The restraining portion 16 preferably comprises a part 18 (FIG. 3) engageable securely at one end 20 with the pool or tub 12 and at the other end 22 with the floatable portion 14. The restraining portion 16 preferably further comprises suction cup means 24 connected to the part 18 at the end 20 for forming a suction attachment to the pool or tub 12. The suction cup 24 is elastomeric and has a flexible neck 24' enabling the part 18 to bend in any direction away from the vertical. As an alternative to a suction cup, a magnet (not shown) can be used for forming an attachment to the tub, etc., if the latter is made of a magnetizable material. The floatable portion 14 is formed with a recess 26 therein, and the post 18 is insertable within the recess 26, the post 18 and recess 26 being complementally configured so that the post 18 can be securely retained within the recess 26. For example, the post 18 may be formed with a thread 28 engageable with a complemental thread (not shown) or with a flange 30 extending radially inwardly.

The post 18 forming a part of the restraining portion 16 has an upper section 32 engageable with the floatable portion 14 and a lower section 34 engageable with the pool or tub 12. The upper and lower sections 32 and 34 are connected to each other in telescoping relation, thereby facilitating use of the toy in different water depths, a bobbing motion of the floatable portion 14, and a yawing or spinning of the floatable portion 14 through an angle of 360 about a vertical axis. The elastomeric suction cup 24 with its flexible neck 24' facilitates pitching of the floatable portion 14 about a transverse axis and rolling thereof about a longitudinal axis, as well as an accompanying movement (translation) over a limited area of the surface of the water.

A simulated means of propulsion 36 is connected to the floatable portion 14. The simulated means of propulsion 36 preferably comprises a simulated paddle wheel 38. The paddle wheel 38 may be secured by an axially extending screw S (FIG. 4) either rigidly or in such a manner that it can be rotated but not removed by the infant.

A simulated means of steering 42 is also connected to the floatable portion 14. The simulated means of steering preferably comprises a simulated steering wheel 44. The steering wheel 44 may be secured by an axially extending screw S' (FIG. 3) either rigidly or in such a manner that the wheel 44 can be rotated but not removed by the infant. A noisemaker comprising a horn button 44a is secured to the steering wheel 44 in such a manner as to be movable axially (to the right in FIG. 3) with respect to the wheel 44 for the purpose of emitting a horn-like sound. The horn button 44a is retained within the steering wheel 44 by an outwardly turned flange 44b that engages a flange 44c integral with the steering wheel 44. The downward stroke of the horn button 44a (to the right in FIG. 3) is limited by engagement of the rear face 44d of the horn button 44 with an annular flange 44e which is immovable with respect to the wheel 44 in the axial direction of the wheel.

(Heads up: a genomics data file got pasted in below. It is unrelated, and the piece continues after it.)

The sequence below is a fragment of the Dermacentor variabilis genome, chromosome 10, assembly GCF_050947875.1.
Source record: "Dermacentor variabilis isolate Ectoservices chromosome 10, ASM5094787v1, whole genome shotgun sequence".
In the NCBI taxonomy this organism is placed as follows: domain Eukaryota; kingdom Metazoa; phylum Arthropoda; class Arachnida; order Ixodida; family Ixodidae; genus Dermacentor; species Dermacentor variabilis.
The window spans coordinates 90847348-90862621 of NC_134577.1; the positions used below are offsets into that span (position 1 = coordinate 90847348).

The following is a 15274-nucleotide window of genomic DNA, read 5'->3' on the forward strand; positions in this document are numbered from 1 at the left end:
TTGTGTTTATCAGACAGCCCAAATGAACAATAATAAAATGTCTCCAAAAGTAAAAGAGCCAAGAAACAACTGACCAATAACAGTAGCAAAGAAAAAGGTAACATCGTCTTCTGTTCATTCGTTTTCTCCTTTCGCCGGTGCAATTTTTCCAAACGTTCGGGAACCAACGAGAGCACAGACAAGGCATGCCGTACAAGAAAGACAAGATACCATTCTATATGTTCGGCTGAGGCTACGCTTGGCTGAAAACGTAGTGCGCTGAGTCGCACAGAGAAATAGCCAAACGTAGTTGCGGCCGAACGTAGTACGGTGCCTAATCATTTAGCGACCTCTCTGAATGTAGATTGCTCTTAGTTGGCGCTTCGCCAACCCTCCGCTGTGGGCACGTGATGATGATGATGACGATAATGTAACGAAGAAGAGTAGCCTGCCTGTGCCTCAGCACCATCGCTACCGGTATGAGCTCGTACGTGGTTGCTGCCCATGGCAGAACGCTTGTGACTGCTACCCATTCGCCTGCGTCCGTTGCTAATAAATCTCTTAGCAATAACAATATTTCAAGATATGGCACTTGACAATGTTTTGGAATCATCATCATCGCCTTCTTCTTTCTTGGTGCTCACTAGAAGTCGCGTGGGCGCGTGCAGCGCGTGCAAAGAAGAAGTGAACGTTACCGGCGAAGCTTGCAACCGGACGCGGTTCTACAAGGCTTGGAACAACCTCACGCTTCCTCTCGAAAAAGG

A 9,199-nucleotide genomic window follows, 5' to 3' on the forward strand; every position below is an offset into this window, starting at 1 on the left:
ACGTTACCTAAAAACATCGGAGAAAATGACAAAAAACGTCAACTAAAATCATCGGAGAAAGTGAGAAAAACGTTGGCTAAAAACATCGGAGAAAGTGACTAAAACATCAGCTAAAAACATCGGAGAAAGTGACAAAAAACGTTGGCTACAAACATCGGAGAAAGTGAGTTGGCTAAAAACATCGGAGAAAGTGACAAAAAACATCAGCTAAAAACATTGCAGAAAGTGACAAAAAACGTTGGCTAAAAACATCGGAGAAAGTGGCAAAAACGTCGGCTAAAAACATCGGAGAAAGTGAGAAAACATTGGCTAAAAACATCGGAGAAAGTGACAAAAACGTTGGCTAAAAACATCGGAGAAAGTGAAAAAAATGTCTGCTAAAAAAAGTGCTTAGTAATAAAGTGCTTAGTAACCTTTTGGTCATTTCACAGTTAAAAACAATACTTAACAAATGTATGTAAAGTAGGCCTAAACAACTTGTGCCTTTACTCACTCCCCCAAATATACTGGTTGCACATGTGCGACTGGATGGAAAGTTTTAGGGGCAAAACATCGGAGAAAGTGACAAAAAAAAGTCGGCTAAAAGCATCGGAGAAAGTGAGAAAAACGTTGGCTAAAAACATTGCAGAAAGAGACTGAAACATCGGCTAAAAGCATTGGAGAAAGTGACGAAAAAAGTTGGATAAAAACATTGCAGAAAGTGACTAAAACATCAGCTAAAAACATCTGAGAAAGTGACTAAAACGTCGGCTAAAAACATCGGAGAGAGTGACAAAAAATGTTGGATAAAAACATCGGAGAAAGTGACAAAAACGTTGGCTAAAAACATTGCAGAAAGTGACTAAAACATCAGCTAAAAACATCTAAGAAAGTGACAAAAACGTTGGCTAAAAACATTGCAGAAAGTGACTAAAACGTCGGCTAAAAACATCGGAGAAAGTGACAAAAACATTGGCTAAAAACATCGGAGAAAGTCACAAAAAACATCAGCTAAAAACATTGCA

At least one ancillary toy is preferably removably supported by the floatable portion 14. The ancillary toy may comprise a simulated captain 46. The simulated captain 46 is preferably an anthropomorphic animal FIG. 48.

The ancillary toy may comprise also a simulated life preserver 50 (FIGS. 2, 3, 4 and 6) for the simulated captain 46. The life preserver 50 is removably housed in a well 50a and when so housed is positioned symmetrically with respect to the paddle wheel 38 on the opposite side of the median vertical fore-and-aft plane of the floatable portion 14. The simulated captain 46 may be denser than water so that the simulated life preserver 50 is necessary to "preserve the life" of the simulated captain in case he "abandons ship" (FIG. 6).

The ancillary toy preferably further comprises a simulated stack 52. The simulated stack 52 is hollow and formed with an aperture 53 therein and made of a flexible material having corrugated portions 54 so that it is expandable to ingest water and compressible as indicated by arrows A (FIG. 5) to function as a water squirter 56.

The toy 10 and all of the detachable portions 48, 50, 52 thereof are large enough that they cannot be swallowed or inhaled by the infant. They are moreover constructed without sharp or otherwise dangerous edges or points. They can be made of a rugged, inexpensive plastic which is not damaged by prolonged contact with water.